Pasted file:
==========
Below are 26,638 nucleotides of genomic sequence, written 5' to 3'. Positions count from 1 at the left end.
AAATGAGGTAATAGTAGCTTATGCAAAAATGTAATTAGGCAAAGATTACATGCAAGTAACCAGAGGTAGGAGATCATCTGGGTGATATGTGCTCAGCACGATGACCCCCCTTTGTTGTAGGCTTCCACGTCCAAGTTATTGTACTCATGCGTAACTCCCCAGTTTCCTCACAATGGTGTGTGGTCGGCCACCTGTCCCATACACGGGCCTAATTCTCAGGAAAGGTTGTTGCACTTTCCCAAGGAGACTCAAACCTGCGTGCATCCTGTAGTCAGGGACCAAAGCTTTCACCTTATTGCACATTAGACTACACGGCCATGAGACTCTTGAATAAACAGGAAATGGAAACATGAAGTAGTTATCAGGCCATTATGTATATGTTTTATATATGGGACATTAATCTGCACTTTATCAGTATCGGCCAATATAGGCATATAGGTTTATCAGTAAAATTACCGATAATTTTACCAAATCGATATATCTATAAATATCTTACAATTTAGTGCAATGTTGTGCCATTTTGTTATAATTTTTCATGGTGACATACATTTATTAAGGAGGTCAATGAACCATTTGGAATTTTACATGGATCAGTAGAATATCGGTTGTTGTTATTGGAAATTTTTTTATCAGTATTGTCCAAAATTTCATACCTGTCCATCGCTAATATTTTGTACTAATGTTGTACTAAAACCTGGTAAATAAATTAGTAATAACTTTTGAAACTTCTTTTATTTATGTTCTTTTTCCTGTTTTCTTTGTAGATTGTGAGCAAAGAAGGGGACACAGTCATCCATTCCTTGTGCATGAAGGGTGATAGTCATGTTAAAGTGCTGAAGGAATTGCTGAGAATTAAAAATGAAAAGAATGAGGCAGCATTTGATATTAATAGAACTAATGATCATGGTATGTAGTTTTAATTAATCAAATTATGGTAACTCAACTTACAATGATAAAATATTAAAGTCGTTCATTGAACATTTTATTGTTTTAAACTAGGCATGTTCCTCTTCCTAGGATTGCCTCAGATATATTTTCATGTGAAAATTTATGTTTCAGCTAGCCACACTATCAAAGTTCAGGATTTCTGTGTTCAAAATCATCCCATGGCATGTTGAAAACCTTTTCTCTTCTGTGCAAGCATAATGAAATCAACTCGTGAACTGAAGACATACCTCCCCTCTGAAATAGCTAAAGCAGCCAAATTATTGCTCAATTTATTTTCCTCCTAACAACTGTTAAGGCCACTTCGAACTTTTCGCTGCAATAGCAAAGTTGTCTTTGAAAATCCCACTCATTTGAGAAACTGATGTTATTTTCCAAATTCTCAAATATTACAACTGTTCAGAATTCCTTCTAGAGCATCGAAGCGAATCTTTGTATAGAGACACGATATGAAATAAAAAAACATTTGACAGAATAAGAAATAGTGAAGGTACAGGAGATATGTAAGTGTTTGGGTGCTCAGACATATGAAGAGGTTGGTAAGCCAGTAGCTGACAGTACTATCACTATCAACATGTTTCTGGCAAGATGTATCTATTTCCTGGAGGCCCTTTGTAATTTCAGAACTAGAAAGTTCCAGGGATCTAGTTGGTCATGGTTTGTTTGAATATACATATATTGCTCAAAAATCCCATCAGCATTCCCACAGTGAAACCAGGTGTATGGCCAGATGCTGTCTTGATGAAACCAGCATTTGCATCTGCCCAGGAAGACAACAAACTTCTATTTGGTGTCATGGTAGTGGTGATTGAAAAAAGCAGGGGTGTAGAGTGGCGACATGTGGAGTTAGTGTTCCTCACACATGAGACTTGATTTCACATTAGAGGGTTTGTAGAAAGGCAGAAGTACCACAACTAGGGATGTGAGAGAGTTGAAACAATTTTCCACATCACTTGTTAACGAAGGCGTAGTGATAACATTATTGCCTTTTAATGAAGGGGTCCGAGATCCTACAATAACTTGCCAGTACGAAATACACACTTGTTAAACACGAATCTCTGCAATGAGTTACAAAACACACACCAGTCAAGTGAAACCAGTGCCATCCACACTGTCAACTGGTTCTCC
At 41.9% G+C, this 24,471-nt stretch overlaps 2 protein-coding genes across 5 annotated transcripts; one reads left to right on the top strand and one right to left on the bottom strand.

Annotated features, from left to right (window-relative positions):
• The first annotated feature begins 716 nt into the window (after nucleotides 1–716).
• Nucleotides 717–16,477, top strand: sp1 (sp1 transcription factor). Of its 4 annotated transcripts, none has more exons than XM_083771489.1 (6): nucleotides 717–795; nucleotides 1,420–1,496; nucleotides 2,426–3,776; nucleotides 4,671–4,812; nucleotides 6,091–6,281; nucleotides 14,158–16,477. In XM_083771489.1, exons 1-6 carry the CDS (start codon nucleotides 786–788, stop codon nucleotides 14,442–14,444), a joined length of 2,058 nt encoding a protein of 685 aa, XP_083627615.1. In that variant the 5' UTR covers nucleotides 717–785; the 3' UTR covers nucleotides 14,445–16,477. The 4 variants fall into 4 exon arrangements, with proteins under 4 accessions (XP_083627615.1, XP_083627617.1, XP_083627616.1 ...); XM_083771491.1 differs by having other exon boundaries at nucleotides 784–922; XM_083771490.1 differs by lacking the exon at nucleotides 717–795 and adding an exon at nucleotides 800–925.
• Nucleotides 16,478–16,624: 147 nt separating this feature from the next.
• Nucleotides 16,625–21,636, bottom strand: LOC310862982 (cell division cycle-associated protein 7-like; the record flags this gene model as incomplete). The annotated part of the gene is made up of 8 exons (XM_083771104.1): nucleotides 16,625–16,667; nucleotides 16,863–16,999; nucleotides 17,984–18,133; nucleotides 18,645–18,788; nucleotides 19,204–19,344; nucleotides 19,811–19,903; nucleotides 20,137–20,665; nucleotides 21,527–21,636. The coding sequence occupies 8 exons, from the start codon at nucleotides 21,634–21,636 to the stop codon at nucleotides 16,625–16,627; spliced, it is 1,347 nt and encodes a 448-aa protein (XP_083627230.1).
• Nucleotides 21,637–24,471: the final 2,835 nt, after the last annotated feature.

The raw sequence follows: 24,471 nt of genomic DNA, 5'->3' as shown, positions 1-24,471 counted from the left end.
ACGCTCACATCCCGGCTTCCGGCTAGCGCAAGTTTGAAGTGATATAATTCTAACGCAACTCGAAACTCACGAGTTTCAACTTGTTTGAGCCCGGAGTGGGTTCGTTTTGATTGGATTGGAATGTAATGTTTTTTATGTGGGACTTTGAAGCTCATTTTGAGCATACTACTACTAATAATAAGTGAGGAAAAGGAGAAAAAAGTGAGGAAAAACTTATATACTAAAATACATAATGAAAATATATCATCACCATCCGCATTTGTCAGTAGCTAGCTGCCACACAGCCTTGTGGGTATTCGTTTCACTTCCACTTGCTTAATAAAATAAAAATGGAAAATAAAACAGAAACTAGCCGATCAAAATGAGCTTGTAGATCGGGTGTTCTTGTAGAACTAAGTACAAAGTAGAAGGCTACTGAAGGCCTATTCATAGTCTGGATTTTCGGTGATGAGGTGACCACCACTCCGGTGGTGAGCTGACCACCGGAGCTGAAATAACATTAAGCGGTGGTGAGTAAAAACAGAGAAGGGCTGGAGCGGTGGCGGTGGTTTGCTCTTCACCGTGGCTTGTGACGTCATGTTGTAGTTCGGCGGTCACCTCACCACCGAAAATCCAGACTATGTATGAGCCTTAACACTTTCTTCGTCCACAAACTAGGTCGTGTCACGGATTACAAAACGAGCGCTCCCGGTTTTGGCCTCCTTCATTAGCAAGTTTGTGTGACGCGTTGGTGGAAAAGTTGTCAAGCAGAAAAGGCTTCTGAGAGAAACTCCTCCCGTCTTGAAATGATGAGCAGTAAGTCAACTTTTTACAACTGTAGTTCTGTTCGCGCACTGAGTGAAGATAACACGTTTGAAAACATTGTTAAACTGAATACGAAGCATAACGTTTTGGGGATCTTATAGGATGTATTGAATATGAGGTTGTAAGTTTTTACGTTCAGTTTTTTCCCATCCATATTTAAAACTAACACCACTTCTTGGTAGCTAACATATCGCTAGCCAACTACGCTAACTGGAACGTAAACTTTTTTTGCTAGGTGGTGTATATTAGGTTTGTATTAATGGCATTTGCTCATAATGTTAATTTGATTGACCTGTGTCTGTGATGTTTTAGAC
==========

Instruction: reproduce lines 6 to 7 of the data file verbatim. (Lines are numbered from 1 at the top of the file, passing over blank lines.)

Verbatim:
• Nucleotides 717–16,477, top strand: sp1 (sp1 transcription factor). Of its 4 annotated transcripts, none has more exons than XM_083771489.1 (6): nucleotides 717–795; nucleotides 1,420–1,496; nucleotides 2,426–3,776; nucleotides 4,671–4,812; nucleotides 6,091–6,281; nucleotides 14,158–16,477. In XM_083771489.1, exons 1-6 carry the CDS (start codon nucleotides 786–788, stop codon nucleotides 14,442–14,444), a joined length of 2,058 nt encoding a protein of 685 aa, XP_083627615.1. In that variant the 5' UTR covers nucleotides 717–785; the 3' UTR covers nucleotides 14,445–16,477. The 4 variants fall into 4 exon arrangements, with proteins under 4 accessions (XP_083627615.1, XP_083627617.1, XP_083627616.1 ...); XM_083771491.1 differs by having other exon boundaries at nucleotides 784–922; XM_083771490.1 differs by lacking the exon at nucleotides 717–795 and adding an exon at nucleotides 800–925.
• Nucleotides 16,478–16,624: 147 nt separating this feature from the next.